Ben Lowry: Some thoughts about being an older parent

Living to 100 might become the norm and so having children later in life will become a logical step
Living to 100 might become the norm and so having children later in life will become a logical step

How fascinating to read Alex Kane’s account (link beneath this article), of becoming a father at age 61.

When I was younger I assumed that one day I would have children, but gradually as the years passed I came to realise that it might not happen.

As Alex did when he was my age, you start to think instead of the consolations. I enjoy, for example, being an uncle and godfather but not having the 24 hour hassle the parents do.

Quite rapidly, in the last 20 years or so, there has been trend towards older parenthood. Most of my closest friends were in their late 30s before they became parents.

A disadvantage of older parenthood is that kids might not know grandparents. This depends how long we all live.

Some commentators say we need to prepare for the era of the 100-year life – a future in which it is the norm to become a centenarian (there is also a view that fatty diets mean we will not in fact live so long).

Many things will change if the average person lives to 100+ including longer working lives and longer periods of study or apprenticeship.

Having various careers might be another consequence. A friend of mine, who was a fine documentary maker, concluded it would be hard to make a living that way and at 36 began a medical degree.

My advice was: do it. You will be a doctor at 40, a senior one at 50 and at the top of your profession for 20+ years. He is, in his 40s, a psychiatrist.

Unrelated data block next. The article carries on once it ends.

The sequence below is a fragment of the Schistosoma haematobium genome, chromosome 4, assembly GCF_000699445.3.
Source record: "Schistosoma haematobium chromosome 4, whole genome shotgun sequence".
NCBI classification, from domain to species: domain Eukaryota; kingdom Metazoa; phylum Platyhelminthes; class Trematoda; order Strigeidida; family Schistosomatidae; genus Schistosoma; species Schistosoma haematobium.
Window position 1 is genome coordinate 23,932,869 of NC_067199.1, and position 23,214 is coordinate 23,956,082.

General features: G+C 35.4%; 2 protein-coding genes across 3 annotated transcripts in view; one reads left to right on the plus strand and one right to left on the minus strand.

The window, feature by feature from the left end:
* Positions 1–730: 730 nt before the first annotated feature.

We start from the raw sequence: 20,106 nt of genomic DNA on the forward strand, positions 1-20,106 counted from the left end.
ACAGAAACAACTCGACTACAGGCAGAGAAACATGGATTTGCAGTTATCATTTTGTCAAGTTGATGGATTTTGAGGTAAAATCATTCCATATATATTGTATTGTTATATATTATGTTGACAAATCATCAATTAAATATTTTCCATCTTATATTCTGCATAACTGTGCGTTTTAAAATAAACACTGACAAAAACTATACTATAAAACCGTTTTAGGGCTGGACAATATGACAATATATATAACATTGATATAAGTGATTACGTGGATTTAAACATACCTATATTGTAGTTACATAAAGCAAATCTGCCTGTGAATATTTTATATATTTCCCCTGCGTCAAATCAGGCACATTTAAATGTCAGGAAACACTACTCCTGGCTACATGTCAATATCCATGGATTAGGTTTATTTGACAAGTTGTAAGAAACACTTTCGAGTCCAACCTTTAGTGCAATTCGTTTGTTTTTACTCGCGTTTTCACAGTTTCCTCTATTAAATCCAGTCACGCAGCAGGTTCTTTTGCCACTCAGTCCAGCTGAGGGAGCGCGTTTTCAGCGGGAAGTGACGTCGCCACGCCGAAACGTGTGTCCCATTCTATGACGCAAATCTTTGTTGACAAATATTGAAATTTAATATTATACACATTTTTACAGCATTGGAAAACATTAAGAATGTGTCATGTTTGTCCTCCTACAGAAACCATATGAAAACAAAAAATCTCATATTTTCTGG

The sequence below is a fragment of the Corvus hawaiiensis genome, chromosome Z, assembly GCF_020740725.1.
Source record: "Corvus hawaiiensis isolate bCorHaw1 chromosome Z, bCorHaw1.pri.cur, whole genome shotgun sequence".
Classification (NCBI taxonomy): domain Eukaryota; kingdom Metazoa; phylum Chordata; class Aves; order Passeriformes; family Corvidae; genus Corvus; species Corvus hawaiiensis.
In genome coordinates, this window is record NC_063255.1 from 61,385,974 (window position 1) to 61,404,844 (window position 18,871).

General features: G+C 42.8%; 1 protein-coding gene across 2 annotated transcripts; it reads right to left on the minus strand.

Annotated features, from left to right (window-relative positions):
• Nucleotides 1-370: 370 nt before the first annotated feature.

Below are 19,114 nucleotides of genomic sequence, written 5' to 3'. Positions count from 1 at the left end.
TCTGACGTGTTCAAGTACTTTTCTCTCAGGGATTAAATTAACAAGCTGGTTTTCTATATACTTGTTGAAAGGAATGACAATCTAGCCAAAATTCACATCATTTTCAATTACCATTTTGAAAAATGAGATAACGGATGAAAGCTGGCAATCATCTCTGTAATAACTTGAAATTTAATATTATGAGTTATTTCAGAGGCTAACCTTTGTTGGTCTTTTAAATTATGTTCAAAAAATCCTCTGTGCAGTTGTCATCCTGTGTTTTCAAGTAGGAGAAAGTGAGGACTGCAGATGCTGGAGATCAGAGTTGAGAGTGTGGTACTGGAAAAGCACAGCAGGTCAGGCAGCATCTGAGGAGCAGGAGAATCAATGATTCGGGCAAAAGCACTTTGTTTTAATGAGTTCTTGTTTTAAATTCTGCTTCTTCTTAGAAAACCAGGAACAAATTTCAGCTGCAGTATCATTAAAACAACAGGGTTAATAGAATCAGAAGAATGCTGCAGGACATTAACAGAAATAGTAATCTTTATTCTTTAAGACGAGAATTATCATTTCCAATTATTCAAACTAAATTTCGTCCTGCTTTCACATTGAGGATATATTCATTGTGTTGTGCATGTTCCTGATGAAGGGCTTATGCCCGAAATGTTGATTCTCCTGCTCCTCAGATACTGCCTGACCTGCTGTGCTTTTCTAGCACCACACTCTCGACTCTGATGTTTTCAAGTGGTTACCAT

Having children later is a logical upshot of a 100-year life. If Alex lives past 100, he might celebrate his son’s 40th.

The amateur historian in me likes the way in which people with older parents can link far back in time in a small number of generations.

One of my great great grandparents was alive in the Napoleonic wars (born 1813).

He was 50 (1863) when his son (my great grandfather) was born, who was himself 50 (1913) when my maternal grandmother was born.

I have a much younger first cousin, born around 2010, who has the same great great grandfather, born almost 200 years before her – average age of parenthood about 49 in each generation!

A colleague, 70, has a great granddaughter, also born around 2010. His now late mother (the girl’s great great grandmother) was born in the 1920s, and lived to see the young child.

So these two girls (my cousin and my colleague’s descendant) are both aged around seven – one girl has a great great grandparent from the early 1800s (because the average age of parenthood in her family was high), the other girl has a great great grandparent that she met! (because the average age of parenthood in her family was low).

• Ben Lowry (@BenLowry2) is News Letter deputy editor

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